I feel like I’m late to the party with this one. WordPress has simply exploded with Catching Fire reviews the last several days! And I’ve been paying close attention to those reviews. Widely regarded as the best book of the Hunger Games Trilogy (I can’t comment on that since I’ve only read the first two), I had pretty hefty expectations for the Catching Fire film. Those expectations only grew upon seeing the many positive remarks critics and fellow bloggers had to share.
I’ll take a second to admit this: having read the first two books, I still don’t quite understand all the hype. I think the books are interesting and unique, but they’ve never blown me out of the water. However, I was very impressed with the first film when it came out last year. I very well may enjoy watching it better than reading the book. After seeing Catching Fire, I could probably say the same. Like the book, this film builds on the groundwork of its predecessor, further developing characters and thickening the plot in a tense, dystopian world. It’s a faithful adaptation and a pretty spectacular ride. I can confirm that I enjoyed almost every minute of it.
Synopsis: “Katniss Everdeen and Peeta Mellark become targets of the Capitol after their victory in the 74th Hunger Games sparks a rebellion in the Districts of Panem.” –Borrowed from my favorite movie site, IMDb.
The Good: Jennifer Lawrence. It’s like the girl was born to play Katniss. Lawrence expertly infuses Katniss with both a feisty spirit and a more vulnerable side, making a potentially frosty and flat character into a heroine we can root for. Her character was already great in The Hunger Games, but here she’s more confident, more clever, and also much more damaged from the events of the previous year. We watch her struggle between her hatred for the Capitol and her fierce desire to protect the people she loves. It quickly becomes apparent that the stakes are much higher in this film, and though I must give credit to author Suzanne Collins for that, the film does a brilliant job of picking out the most important parts of the book and showing them almost exactly as I imagined. The Capitol and its eccentric characters are even more bizarre and visually interesting than in the previous film (you can tell the franchise’s budget has increased), and the Hunger Games arena is cool and clever (and, you know, completely twisted). In regards to characters, we get to see a less phony side of 12th District escort Effie Trinket (Elizabeth Banks), more of the Katniss-Gale (Liam Hemsworth) relationship, and more of vicious President Snow (Donald Sutherland). However, we also get to meet some solid new characters, including new Gamemaker Plutarch Heavensbee (Philip Seymour Hoffman) and tough tributes Finnick Odair (Sam Claflin) and Johanna Mason (Jena Malone). You get the impression that they’ll all have pivotal roles to play in the next two films (though why they’re splitting Mockingjay into two films is beyond me). And the last scene is a great cliffhanger. I haven’t been in a rush to read the last book, but now I kind of want to. Favorite scene: This was a standout moment for me in the book, and I’m glad they decided to carry it over to the film. Katniss and Peeta are attending a party at the Capitol following the conclusion of their Victory Tour. Peeta (Josh Hutcherson) makes a remark about being too full to eat anymore. With a smirk, one of his stylists hands him a full glass and tells him to drink, explaining that it’ll make him vomit to make room for more food. It’s perfect—everything that is messed up about the obscenely wealthy Capitol in one glass.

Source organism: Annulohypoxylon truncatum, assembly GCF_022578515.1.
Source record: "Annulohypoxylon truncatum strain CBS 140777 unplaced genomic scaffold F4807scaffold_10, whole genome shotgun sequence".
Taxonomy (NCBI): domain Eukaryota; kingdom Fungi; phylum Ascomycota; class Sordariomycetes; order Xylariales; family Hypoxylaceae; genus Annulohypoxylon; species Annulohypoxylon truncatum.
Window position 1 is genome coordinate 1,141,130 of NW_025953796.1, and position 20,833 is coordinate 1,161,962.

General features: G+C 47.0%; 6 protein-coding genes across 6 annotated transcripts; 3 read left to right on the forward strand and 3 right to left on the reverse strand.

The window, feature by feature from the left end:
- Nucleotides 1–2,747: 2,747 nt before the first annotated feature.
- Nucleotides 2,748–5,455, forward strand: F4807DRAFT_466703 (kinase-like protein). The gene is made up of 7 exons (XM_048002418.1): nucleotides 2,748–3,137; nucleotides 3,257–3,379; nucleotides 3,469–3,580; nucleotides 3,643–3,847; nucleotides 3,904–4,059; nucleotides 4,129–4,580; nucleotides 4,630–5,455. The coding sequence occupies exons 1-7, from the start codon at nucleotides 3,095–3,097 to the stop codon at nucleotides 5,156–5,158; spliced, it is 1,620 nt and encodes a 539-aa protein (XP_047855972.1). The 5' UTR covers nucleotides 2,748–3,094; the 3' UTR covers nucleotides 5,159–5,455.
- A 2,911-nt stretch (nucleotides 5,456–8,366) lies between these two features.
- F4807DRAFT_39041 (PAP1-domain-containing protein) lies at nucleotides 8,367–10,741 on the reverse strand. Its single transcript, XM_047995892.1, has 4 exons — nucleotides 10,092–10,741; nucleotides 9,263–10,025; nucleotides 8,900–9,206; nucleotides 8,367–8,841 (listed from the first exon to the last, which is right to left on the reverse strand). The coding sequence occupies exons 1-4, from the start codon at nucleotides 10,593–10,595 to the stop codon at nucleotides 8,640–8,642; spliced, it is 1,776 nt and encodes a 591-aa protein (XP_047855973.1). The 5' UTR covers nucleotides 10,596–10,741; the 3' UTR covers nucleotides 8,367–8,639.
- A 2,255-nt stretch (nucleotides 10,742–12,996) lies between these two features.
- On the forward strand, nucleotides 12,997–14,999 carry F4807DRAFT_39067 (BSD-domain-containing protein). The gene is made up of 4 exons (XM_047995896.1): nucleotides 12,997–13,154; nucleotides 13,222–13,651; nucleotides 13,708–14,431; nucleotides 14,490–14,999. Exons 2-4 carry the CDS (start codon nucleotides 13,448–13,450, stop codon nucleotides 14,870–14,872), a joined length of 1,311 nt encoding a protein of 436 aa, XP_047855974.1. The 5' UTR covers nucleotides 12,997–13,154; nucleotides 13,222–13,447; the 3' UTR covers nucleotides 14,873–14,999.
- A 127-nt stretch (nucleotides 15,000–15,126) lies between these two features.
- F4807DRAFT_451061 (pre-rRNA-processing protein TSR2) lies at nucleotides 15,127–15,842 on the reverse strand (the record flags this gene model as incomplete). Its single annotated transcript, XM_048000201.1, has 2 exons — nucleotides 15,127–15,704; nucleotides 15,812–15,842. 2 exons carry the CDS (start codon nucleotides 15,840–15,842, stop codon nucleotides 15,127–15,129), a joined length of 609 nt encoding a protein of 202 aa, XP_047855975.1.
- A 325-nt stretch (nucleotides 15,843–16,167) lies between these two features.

The Bad: Though everything was pretty clear to me, there were moments throughout the film when I wondered if people who hadn’t read the books could understand everything. For example, would they really remember the name of previous Gamemaker Seneca Crane? Even posthumously, this character’s role is fairly significant, but not much is done to remind the audience of why the name carries such weight. This could be solved with a brief flashback. I’d even recommend a flashback for former Hunger Games tribute Rue, though her role was much more memorable. There are a few characters that I feel kind of get the shaft in this one—particularly Peeta, who still feels somewhat bland. Even Haymitch (Woody Harrelson), the drunk mentor with a heart of gold, seems somewhat wasted (pun intended) in this film. I also would’ve liked to see more from quirky geniuses Beetee (Jeffrey Wright) and Wiress (Amanda Plummer). Granted, Catching Fire is already very close to two-and-a-half hours, but I’m sure other things could’ve been sacrificed to further develop some of these characters. But hey, if this is all I have to pick on, that’s not too shabby. Least favorite scene: Katniss is a smart gal, but there is one face-palm moment involving her in the arena. It’s night and everyone else is asleep while she’s on watch. She sees a suspicious fog creeping toward her. Rather than waking the others and hightailing it outta there, Katniss reaches out toward the fog…and it’s not good. C’mon, girl. This is the Hunger Games. What were you thinking?
To Sum It Up: All in all, this is a nearly perfect sequel. The stakes are higher, the effects are bigger, and our favorite archer heroine is better than ever. I only hope that Part One of Mockingjay can continue to up the ante.
My Grade: A